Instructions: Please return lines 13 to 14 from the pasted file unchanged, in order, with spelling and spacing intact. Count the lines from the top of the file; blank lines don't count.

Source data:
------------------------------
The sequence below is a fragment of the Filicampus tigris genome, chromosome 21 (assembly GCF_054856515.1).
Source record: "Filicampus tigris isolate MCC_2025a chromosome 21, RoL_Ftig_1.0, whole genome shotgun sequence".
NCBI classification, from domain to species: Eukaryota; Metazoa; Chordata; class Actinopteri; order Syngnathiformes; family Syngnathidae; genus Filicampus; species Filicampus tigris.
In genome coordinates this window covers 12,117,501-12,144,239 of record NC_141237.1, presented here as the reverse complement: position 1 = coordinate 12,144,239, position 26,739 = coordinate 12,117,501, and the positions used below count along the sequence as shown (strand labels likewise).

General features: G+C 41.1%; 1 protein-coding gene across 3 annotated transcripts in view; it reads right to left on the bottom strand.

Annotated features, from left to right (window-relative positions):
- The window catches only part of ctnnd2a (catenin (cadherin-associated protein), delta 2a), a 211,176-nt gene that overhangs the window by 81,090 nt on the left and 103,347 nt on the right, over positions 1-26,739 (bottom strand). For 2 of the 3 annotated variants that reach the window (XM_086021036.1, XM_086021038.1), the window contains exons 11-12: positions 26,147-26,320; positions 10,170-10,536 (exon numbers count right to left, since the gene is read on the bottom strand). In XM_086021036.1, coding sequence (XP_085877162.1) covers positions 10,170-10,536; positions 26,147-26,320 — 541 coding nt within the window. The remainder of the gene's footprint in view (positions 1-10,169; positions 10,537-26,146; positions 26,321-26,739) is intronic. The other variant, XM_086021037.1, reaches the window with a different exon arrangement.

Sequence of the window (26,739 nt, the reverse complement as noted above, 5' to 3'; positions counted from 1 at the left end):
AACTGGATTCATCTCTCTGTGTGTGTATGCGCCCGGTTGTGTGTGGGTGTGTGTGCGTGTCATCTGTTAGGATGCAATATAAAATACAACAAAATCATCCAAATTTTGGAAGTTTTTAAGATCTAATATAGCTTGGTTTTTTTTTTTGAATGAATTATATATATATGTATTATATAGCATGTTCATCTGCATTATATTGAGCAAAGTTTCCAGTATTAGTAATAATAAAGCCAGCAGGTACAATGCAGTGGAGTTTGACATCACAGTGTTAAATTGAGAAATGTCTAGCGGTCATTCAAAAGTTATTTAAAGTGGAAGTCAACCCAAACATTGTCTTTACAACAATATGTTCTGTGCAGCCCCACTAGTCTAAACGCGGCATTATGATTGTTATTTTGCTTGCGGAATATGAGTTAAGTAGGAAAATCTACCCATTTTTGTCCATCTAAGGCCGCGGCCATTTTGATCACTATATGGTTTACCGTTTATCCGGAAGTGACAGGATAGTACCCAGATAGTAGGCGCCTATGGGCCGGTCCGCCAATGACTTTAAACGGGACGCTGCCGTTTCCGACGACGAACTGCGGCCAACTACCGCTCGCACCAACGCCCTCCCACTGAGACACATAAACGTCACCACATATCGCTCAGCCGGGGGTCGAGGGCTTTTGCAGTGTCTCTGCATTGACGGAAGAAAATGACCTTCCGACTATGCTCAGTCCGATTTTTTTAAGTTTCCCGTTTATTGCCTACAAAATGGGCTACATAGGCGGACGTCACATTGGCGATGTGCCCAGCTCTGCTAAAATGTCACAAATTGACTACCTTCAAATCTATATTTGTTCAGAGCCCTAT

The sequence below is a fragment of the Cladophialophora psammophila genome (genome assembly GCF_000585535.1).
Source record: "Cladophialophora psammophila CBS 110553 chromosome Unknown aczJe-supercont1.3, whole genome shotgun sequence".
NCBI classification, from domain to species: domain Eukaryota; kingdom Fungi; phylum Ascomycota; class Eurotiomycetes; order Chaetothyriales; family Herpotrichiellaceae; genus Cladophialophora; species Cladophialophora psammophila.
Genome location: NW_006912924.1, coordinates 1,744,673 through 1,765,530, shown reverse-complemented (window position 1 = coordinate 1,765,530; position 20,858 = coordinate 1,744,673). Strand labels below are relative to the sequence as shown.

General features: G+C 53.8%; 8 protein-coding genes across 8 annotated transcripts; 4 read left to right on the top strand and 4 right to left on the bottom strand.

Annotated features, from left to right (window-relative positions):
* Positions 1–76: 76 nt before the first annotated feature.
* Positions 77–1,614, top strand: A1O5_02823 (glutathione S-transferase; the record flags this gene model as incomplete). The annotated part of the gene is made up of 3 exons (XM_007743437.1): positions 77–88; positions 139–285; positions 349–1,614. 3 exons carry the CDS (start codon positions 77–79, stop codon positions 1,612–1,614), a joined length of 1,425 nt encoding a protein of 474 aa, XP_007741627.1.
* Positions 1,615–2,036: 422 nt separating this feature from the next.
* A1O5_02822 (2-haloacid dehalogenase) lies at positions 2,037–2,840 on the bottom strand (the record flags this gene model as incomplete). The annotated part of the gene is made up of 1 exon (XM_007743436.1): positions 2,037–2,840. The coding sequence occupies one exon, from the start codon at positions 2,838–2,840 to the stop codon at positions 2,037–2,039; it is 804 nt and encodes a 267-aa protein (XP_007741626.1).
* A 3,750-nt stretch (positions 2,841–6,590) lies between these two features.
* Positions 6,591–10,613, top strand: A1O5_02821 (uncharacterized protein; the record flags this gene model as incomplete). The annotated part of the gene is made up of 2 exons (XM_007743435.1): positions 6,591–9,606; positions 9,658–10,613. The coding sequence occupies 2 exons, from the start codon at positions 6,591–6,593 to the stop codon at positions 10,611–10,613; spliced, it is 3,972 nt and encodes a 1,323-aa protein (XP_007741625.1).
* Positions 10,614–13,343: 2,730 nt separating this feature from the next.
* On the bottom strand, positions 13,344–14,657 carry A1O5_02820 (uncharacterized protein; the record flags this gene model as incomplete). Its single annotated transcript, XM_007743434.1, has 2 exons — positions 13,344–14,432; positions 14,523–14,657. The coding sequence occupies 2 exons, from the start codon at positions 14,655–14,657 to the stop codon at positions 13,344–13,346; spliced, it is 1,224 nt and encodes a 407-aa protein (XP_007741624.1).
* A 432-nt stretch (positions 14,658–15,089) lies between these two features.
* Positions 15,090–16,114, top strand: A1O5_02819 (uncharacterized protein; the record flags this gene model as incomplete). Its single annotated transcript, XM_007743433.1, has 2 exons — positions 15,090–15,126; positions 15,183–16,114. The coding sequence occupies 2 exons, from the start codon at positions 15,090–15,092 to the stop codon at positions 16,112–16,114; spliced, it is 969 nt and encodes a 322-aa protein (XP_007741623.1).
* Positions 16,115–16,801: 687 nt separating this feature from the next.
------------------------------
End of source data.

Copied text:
Genome location: NW_006912924.1, coordinates 1,744,673 through 1,765,530, shown reverse-complemented (window position 1 = coordinate 1,765,530; position 20,858 = coordinate 1,744,673). Strand labels below are relative to the sequence as shown.

General features: G+C 53.8%; 8 protein-coding genes across 8 annotated transcripts; 4 read left to right on the top strand and 4 right to left on the bottom strand.